Under normal operating conditions, current limiting polymer element 12 provides very low resistance and substantially all of the current flowing through circuit breaker 10 flows through the CLP element 12. An increase in current flowing through the circuit breaker will raise the temperature of the CLP element 12 which in turn increases its resistance. A significant increase in current through the breaker, such as caused by a short circuit fault current, causes the temperature and the resistance of the current limiting polymer element 12 to increase markedly, approximately two orders of magnitude, thereby causing a majority of the current to flow through the shunt resistor 14. The same fault current flows through the thermal trip element 22 and the magnetic trip element 24. A high short circuit fault current will cause the electromagnetic trip mechanism to operate, tripping the latch mechanism and releasing the contacts 16. The resistor 14 aids in interruption of the circuit by the circuit breaker by absorbing some of the energy in the fault. However, there is no direct correlation between the transition of current limiting polymer element 12 to its high resistance state and the operation of electromagnetic trip mechanism 24. It is desirable to achieve separation of the contacts 16 at the time that the current limiting polymer element 12 transitions to prevent potentially damaging let-through current from passing to the load through shunt resistor 14.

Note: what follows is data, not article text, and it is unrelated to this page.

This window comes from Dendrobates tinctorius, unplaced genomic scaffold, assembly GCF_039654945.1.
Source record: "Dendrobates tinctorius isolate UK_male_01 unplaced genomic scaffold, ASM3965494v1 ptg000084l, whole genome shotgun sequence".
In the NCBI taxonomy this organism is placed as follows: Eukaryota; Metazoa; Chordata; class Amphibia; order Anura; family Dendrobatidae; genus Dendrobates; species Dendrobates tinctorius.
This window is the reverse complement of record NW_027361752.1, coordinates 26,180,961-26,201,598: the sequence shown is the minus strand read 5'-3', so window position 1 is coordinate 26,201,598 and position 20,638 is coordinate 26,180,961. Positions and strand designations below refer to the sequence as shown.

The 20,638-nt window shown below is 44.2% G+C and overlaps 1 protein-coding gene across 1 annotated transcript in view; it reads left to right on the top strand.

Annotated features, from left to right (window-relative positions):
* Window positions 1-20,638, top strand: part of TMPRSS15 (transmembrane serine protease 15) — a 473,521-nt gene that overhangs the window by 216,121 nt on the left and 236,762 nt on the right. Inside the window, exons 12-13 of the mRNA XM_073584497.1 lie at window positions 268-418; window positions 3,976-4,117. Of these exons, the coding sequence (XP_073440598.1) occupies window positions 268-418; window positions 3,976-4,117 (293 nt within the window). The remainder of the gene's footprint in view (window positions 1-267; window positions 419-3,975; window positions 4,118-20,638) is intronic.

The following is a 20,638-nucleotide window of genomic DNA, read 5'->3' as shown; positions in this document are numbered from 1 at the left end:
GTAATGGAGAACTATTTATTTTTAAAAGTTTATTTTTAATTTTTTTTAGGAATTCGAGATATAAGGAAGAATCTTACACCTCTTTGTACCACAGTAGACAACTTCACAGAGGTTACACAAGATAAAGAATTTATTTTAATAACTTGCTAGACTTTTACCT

Referring to FIG. 2, a circuit breaker 30 constructed in accordance with this invention is illustrated. Circuit breaker 30 comprises a current limiting polymer element 32 and a parallel connected shunt resistance connected in series with breaker contacts 36 between line and load terminals 38 and 40, respectively. The magnetic trip function of circuit breaker 30 is provided by a solenoid trip unit wherein the solenoid 34 is connected in parallel with CLP element 32 as the shunt resistance. The solenoid 34 may be particularly wound of a resistive wire to achieve the desired resistance qualities. Solenoid 34 is the magnetic trip element for circuit breaker 30, replacing the separate magnetic trip member 24 in FIG. 1. In operation, current primarily flows through CLP element 32 in the low resistive state thereof. A high short circuit fault current will effect the heating of CLP element 32 resulting in a transition of that element to its high resistive state, effectively blocking current flow therethrough. This transition causes current to flow through solenoid 34, energizing the solenoid to trip the breaker contacts 36 open.